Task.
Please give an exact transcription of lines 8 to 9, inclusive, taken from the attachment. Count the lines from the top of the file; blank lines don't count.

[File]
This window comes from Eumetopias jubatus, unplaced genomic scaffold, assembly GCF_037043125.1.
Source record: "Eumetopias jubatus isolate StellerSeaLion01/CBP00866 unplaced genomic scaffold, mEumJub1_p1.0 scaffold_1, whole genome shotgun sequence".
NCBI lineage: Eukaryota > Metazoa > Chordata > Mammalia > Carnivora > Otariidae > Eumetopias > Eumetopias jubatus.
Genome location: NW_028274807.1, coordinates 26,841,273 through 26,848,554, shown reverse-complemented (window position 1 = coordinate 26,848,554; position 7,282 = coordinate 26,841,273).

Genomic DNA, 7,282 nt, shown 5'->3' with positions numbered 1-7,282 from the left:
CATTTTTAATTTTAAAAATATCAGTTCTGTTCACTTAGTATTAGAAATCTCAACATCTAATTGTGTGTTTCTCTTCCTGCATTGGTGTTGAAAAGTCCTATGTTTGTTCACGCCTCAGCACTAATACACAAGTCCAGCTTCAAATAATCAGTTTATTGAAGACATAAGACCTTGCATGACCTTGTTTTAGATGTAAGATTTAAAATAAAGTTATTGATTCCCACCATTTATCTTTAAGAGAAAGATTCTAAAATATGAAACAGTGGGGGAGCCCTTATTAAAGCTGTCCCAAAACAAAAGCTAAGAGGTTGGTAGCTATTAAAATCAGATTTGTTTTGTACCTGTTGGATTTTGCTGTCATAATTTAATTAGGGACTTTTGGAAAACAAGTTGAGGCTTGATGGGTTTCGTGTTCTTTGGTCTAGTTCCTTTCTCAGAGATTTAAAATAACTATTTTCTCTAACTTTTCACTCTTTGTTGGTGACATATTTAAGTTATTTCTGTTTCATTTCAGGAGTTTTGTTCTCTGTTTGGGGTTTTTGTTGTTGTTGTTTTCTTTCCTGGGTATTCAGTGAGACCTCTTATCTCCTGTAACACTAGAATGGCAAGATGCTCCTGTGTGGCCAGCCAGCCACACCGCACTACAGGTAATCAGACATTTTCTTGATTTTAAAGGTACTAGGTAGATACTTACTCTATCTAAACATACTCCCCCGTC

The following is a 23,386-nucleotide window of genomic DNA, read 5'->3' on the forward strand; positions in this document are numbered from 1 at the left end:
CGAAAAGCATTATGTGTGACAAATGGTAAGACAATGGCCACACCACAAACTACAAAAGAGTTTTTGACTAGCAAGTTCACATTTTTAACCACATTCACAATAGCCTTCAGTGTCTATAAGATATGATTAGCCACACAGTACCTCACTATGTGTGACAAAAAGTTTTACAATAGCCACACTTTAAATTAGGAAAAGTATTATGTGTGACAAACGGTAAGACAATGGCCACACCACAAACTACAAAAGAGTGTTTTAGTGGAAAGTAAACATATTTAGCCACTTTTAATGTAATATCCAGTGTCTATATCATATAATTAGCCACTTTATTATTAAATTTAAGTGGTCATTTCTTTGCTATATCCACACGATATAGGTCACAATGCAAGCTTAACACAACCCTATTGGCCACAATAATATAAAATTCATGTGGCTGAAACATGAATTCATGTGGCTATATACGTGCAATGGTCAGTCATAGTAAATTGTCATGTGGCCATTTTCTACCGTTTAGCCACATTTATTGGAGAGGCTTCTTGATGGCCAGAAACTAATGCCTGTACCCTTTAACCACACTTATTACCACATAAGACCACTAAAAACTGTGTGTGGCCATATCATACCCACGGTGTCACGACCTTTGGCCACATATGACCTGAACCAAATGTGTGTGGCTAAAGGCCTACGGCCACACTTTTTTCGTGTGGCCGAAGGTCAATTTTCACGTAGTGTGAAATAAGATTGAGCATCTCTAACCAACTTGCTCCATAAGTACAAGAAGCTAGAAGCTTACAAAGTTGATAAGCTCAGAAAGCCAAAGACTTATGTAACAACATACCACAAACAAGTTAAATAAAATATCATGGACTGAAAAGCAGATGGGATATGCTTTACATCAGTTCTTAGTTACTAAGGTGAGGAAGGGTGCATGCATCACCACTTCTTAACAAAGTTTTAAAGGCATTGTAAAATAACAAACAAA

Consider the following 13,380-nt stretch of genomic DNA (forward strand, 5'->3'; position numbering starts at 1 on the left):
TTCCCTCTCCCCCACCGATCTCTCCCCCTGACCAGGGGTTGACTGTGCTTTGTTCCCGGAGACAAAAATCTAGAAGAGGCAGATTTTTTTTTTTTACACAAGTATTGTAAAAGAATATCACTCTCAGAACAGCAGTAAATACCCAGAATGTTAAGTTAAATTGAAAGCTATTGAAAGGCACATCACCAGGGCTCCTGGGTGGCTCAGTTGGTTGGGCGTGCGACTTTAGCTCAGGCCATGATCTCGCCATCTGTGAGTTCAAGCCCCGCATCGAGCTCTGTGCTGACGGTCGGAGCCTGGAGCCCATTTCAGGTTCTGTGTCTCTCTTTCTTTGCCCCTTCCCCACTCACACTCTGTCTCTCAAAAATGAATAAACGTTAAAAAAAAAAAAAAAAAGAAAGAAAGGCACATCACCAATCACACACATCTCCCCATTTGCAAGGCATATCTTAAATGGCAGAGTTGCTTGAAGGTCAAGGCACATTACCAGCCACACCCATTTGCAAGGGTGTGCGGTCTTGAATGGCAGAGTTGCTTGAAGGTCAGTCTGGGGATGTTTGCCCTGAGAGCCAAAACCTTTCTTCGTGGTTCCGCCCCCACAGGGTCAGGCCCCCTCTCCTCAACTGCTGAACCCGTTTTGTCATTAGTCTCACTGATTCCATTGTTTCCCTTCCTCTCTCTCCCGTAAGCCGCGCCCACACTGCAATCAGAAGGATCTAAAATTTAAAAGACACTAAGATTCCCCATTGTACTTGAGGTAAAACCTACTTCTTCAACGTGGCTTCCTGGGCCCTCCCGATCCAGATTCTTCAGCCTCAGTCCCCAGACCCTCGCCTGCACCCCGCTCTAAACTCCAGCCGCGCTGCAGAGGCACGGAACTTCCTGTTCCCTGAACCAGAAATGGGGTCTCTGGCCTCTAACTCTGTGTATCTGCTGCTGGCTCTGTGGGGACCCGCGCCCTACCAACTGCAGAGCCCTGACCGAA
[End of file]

CGAAAAGCATTATGTGTGACAAATGGTAAGACAATGGCCACACCACAAACTACAAAAGAGTTTTTGACTAGCAAGTTCACATTTTTAACCACATTCACAATAGCCTTCAGTGTCTATAAGATATGATTAGCCACACAGTACCTCACTATGTGTGACAAAAAGTTTTACAATAGCCACACTTTAAATTAGGAAAAGTATTATGTGTGACAAACGGTAAGACAATGGCCACACCACAAACTACAAAAGAGTGTTTTAGTGGAAAGTAAACATATTTAGCCACTTTTAATGTAATATCCAGTGTCTATATCATATAATTAGCCACTTTATTATTAAATTTAAGTGGTCATTTCTTTGCTATATCCACACGATATAGGTCACAATGCAAGCTTAACACAACCCTATTGGCCACAATAATATAAAATTCATGTGGCTGAAACATGAATTCATGTGGCTATATACGTGCAATGGTCAGTCATAGTAAATTGTCATGTGGCCATTTTCTACCGTTTAGCCACATTTATTGGAGAGGCTTCTTGATGGCCAGAAACTAATGCCTGTACCCTTTAACCACACTTATTACCACATAAGACCACTAAAAACTGTGTGTGGCCATATCATACCCACGGTGTCACGACCTTTGGCCACATATGACCTGAACCAAATGTGTGTGGCTAAAGGCCTACGGCCACACTTTTTTCGTGTGGCCGAAGGTCAATTTTCACGTAGTGTGAAATAAGATTGAGCATCTCTAACCAACTTGCTCCATAAGTACAAGAAGCTAGAAGCTTACAAAGTTGATAAGCTCAGAAAGCCAAAGACTTATGTAACAACATACCACAAACAAGTTAAATAAAATATCATGGACTGAAAAGCAGATGGGATATGCTTTACATCAGTTCTTAGTTACTAAGGTGAGGAAGGGTGCATGCATCACCACTTCTTAACAAAGTTTTAAAGGCATTGTAAAATAACAAACAAA

Consider the following 13,380-nt stretch of genomic DNA (forward strand, 5'->3'; position numbering starts at 1 on the left):